CLINICAL TRIAL, PHASE III
COMPARATIVE STUDY
JOURNAL ARTICLE
MULTICENTER STUDY
RANDOMIZED CONTROLLED TRIAL
RESEARCH SUPPORT, NON-U.S. GOV'T
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Autologous hematopoietic stem cell transplantation vs intravenous pulse cyclophosphamide in diffuse cutaneous systemic sclerosis: a randomized clinical trial.

JAMA 2014 June 26
IMPORTANCE: High-dose immunosuppressive therapy and autologous hematopoietic stem cell transplantation (HSCT) have shown efficacy in systemic sclerosis in phase 1 and small phase 2 trials.

OBJECTIVE: To compare efficacy and safety of HSCT vs 12 successive monthly intravenous pulses of cyclophosphamide.

DESIGN, SETTING, AND PARTICIPANTS: The Autologous Stem Cell Transplantation International Scleroderma (ASTIS) trial, a phase 3, multicenter, randomized (1:1), open-label, parallel-group, clinical trial conducted in 10 countries at 29 centers with access to a European Group for Blood and Marrow Transplantation-registered transplant facility. From March 2001 to October 2009, 156 patients with early diffuse cutaneous systemic sclerosis were recruited and followed up until October 31, 2013.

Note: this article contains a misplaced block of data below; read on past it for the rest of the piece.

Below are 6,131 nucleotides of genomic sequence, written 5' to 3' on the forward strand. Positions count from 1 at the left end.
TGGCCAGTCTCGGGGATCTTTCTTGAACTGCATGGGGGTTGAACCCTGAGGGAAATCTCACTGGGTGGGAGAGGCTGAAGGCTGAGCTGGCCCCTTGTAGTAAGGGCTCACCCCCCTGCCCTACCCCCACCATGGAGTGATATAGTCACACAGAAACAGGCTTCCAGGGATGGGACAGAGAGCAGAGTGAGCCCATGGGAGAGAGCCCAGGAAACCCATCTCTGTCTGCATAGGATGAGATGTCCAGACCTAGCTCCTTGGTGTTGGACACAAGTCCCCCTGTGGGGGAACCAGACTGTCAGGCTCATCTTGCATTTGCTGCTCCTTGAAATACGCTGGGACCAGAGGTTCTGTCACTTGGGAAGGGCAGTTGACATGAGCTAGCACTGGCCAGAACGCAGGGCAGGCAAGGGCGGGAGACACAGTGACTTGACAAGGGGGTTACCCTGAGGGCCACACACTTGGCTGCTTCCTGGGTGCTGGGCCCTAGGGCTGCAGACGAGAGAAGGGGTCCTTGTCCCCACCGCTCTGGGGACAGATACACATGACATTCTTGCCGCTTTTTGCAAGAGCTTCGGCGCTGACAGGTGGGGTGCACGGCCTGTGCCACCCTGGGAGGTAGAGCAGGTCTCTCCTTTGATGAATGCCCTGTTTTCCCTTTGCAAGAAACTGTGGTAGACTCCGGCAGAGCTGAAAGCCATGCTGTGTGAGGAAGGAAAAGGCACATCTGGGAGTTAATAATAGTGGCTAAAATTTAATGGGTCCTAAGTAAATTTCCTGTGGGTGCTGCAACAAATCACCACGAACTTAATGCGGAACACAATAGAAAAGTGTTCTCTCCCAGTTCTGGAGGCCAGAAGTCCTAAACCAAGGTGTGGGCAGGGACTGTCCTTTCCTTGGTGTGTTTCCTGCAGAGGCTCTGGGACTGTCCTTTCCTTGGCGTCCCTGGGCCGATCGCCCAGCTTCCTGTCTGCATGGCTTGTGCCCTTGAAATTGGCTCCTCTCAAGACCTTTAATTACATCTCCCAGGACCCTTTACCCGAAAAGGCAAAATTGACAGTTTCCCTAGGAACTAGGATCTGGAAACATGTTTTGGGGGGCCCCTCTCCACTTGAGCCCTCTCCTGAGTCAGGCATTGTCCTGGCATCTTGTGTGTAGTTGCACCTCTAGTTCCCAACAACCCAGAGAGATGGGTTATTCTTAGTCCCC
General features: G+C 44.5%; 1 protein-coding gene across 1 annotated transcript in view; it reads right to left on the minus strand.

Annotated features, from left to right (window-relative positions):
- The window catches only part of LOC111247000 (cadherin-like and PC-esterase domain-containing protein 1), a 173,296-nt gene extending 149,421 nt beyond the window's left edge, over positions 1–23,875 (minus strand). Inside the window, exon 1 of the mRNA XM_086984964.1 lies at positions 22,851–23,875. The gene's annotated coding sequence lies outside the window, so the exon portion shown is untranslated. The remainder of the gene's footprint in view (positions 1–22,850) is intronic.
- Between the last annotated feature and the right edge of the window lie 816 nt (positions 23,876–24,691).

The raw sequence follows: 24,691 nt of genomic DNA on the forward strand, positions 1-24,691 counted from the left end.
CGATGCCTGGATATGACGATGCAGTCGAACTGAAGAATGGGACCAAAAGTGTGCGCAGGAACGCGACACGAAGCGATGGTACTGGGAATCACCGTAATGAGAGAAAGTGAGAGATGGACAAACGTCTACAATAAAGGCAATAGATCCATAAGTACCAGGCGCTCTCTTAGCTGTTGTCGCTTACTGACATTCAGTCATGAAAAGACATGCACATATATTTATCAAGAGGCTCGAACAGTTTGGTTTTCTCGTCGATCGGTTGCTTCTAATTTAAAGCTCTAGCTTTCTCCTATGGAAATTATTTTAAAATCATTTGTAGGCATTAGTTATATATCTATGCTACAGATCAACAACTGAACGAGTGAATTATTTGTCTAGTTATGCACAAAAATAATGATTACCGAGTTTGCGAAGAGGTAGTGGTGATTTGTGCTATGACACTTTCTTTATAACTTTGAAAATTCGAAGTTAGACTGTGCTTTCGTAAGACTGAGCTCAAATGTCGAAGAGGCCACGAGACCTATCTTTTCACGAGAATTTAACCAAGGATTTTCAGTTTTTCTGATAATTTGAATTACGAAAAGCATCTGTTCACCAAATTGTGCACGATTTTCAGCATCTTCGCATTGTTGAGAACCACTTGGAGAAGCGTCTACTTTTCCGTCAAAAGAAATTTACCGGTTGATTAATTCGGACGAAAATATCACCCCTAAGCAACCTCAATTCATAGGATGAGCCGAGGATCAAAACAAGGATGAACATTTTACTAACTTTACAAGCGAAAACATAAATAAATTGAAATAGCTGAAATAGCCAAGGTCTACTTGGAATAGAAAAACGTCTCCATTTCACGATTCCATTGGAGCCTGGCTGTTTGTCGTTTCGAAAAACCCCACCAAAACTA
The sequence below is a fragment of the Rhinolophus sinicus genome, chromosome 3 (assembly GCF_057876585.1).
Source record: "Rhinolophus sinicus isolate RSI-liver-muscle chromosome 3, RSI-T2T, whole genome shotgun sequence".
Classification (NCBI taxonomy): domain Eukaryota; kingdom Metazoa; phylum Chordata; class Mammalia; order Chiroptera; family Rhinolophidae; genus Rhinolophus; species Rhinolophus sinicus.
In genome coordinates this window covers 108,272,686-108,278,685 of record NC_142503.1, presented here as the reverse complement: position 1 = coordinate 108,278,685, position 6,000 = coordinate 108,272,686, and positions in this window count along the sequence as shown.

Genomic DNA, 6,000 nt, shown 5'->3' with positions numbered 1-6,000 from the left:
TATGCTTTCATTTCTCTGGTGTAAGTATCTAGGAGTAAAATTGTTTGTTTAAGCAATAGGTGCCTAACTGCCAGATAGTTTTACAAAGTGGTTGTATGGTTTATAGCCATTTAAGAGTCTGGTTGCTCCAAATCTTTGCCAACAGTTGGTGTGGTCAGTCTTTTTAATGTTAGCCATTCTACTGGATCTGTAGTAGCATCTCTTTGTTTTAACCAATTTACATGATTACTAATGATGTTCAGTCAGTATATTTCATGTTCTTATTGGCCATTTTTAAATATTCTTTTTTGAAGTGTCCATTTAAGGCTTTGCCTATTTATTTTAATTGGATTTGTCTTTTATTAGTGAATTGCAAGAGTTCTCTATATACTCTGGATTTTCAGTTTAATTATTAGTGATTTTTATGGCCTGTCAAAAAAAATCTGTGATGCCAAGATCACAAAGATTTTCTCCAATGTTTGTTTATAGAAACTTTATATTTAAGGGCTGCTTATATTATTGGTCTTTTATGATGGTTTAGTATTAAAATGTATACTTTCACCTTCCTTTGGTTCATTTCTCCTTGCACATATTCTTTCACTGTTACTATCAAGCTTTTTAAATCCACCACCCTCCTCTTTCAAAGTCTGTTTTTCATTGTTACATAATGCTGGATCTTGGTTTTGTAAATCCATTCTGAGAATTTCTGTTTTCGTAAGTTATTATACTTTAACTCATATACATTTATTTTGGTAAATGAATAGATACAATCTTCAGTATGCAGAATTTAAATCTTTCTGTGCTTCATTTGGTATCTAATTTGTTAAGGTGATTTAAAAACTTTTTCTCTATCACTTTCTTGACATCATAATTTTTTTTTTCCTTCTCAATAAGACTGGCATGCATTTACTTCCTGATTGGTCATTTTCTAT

INTERVENTIONS: HSCT vs intravenous pulse cyclophosphamide.

MAIN OUTCOMES AND MEASURES: The primary end point was event-free survival, defined as time from randomization until the occurrence of death or persistent major organ failure.

RESULTS: A total of 156 patients were randomly assigned to receive HSCT (n = 79) or cyclophosphamide (n = 77). During a median follow-up of 5.8 years, 53 events occurred: 22 in the HSCT group (19 deaths and 3 irreversible organ failures) and 31 in the control group (23 deaths and 8 irreversible organ failures). During the first year, there were more events in the HSCT group (13 events [16.5%], including 8 treatment-related deaths) than in the control group (8 events [10.4%], with no treatment-related deaths). At 2 years, 14 events (17.7%) had occurred cumulatively in the HSCT group vs 14 events (18.2%) in the control group; at 4 years, 15 events (19%) had occurred cumulatively in the HSCT group vs 20 events (26%) in the control group. Time-varying hazard ratios (modeled with treatment × time interaction) for event-free survival were 0.35 (95% CI, 0.16-0.74) at 2 years and 0.34 (95% CI, 0.16-0.74) at 4 years.

CONCLUSIONS AND RELEVANCE: Among patients with early diffuse cutaneous systemic sclerosis, HSCT was associated with increased treatment-related mortality in the first year after treatment. However, HCST conferred a significant long-term event-free survival benefit.

TRIAL REGISTRATION: isrctn.org Identifier: ISRCTN54371254.

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